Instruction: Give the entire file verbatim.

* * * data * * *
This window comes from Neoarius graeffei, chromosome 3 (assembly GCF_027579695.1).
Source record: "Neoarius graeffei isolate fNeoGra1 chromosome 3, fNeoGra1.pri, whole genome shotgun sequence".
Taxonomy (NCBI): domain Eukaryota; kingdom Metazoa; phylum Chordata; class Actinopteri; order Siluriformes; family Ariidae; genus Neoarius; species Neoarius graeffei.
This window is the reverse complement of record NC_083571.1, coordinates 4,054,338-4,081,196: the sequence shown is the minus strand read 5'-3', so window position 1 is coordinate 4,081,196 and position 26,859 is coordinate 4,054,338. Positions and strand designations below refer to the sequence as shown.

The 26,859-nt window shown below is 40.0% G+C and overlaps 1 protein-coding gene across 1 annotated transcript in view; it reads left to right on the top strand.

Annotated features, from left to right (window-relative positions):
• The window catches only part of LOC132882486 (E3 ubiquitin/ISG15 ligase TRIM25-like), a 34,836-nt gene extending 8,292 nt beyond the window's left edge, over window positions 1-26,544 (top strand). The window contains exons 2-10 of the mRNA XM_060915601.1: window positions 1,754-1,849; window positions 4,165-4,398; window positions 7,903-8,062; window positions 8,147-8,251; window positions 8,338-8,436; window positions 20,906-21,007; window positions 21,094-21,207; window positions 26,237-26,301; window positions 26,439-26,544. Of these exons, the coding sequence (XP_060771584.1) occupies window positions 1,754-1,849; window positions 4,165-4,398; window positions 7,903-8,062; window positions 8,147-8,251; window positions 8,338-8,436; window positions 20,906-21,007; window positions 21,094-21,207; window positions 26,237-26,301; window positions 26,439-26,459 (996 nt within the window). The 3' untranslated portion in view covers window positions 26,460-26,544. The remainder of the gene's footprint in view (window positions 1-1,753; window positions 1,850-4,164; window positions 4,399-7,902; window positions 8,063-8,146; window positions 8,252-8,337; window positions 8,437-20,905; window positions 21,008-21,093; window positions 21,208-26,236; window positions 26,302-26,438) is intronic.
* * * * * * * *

This window comes from Neoarius graeffei, chromosome 3 (assembly GCF_027579695.1).
Source record: "Neoarius graeffei isolate fNeoGra1 chromosome 3, fNeoGra1.pri, whole genome shotgun sequence".
Taxonomy (NCBI): domain Eukaryota; kingdom Metazoa; phylum Chordata; class Actinopteri; order Siluriformes; family Ariidae; genus Neoarius; species Neoarius graeffei.
This window is the reverse complement of record NC_083571.1, coordinates 4,054,338-4,081,196: the sequence shown is the minus strand read 5'-3', so window position 1 is coordinate 4,081,196 and position 26,859 is coordinate 4,054,338. Positions and strand designations below refer to the sequence as shown.

The 26,859-nt window shown below is 40.0% G+C and overlaps 1 protein-coding gene across 1 annotated transcript in view; it reads left to right on the top strand.

Annotated features, from left to right (window-relative positions):
• The window catches only part of LOC132882486 (E3 ubiquitin/ISG15 ligase TRIM25-like), a 34,836-nt gene extending 8,292 nt beyond the window's left edge, over window positions 1-26,544 (top strand). The window contains exons 2-10 of the mRNA XM_060915601.1: window positions 1,754-1,849; window positions 4,165-4,398; window positions 7,903-8,062; window positions 8,147-8,251; window positions 8,338-8,436; window positions 20,906-21,007; window positions 21,094-21,207; window positions 26,237-26,301; window positions 26,439-26,544. Of these exons, the coding sequence (XP_060771584.1) occupies window positions 1,754-1,849; window positions 4,165-4,398; window positions 7,903-8,062; window positions 8,147-8,251; window positions 8,338-8,436; window positions 20,906-21,007; window positions 21,094-21,207; window positions 26,237-26,301; window positions 26,439-26,459 (996 nt within the window). The 3' untranslated portion in view covers window positions 26,460-26,544. The remainder of the gene's footprint in view (window positions 1-1,753; window positions 1,850-4,164; window positions 4,399-7,902; window positions 8,063-8,146; window positions 8,252-8,337; window positions 8,437-20,905; window positions 21,008-21,093; window positions 21,208-26,236; window positions 26,302-26,438) is intronic.